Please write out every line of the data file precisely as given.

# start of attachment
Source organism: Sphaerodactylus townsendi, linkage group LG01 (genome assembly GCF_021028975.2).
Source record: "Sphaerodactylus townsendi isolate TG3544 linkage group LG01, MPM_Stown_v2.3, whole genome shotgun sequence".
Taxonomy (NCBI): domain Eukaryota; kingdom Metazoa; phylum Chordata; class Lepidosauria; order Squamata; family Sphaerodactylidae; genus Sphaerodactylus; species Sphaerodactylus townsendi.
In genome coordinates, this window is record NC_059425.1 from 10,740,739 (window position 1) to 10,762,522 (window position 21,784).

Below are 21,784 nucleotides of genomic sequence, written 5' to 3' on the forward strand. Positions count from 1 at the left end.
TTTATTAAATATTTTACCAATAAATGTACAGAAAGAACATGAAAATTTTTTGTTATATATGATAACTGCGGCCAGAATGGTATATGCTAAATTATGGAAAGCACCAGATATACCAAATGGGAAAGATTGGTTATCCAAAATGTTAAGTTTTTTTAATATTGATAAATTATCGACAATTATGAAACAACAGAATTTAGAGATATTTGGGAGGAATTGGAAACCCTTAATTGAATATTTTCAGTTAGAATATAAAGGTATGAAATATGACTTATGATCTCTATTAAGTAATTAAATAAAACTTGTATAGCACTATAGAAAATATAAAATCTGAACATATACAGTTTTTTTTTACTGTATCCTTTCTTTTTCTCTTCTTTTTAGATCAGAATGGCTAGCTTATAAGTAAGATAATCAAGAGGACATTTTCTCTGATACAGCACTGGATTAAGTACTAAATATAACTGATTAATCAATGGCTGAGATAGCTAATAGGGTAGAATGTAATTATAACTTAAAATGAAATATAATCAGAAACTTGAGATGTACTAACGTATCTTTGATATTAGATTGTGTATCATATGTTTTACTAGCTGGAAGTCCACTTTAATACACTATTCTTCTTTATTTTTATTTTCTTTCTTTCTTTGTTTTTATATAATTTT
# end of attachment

Source organism: Sphaerodactylus townsendi, linkage group LG01 (genome assembly GCF_021028975.2).
Source record: "Sphaerodactylus townsendi isolate TG3544 linkage group LG01, MPM_Stown_v2.3, whole genome shotgun sequence".
Taxonomy (NCBI): domain Eukaryota; kingdom Metazoa; phylum Chordata; class Lepidosauria; order Squamata; family Sphaerodactylidae; genus Sphaerodactylus; species Sphaerodactylus townsendi.
In genome coordinates, this window is record NC_059425.1 from 10,740,739 (window position 1) to 10,762,522 (window position 21,784).

Below are 21,784 nucleotides of genomic sequence, written 5' to 3' on the forward strand. Positions count from 1 at the left end.
TTTATTAAATATTTTACCAATAAATGTACAGAAAGAACATGAAAATTTTTTGTTATATATGATAACTGCGGCCAGAATGGTATATGCTAAATTATGGAAAGCACCAGATATACCAAATGGGAAAGATTGGTTATCCAAAATGTTAAGTTTTTTTAATATTGATAAATTATCGACAATTATGAAACAACAGAATTTAGAGATATTTGGGAGGAATTGGAAACCCTTAATTGAATATTTTCAGTTAGAATATAAAGGTATGAAATATGACTTATGATCTCTATTAAGTAATTAAATAAAACTTGTATAGCACTATAGAAAATATAAAATCTGAACATATACAGTTTTTTTTTACTGTATCCTTTCTTTTTCTCTTCTTTTTAGATCAGAATGGCTAGCTTATAAGTAAGATAATCAAGAGGACATTTTCTCTGATACAGCACTGGATTAAGTACTAAATATAACTGATTAATCAATGGCTGAGATAGCTAATAGGGTAGAATGTAATTATAACTTAAAATGAAATATAATCAGAAACTTGAGATGTACTAACGTATCTTTGATATTAGATTGTGTATCATATGTTTTACTAGCTGGAAGTCCACTTTAATACACTATTCTTCTTTATTTTTATTTTCTTTCTTTCTTTGTTTTTATATAATTTT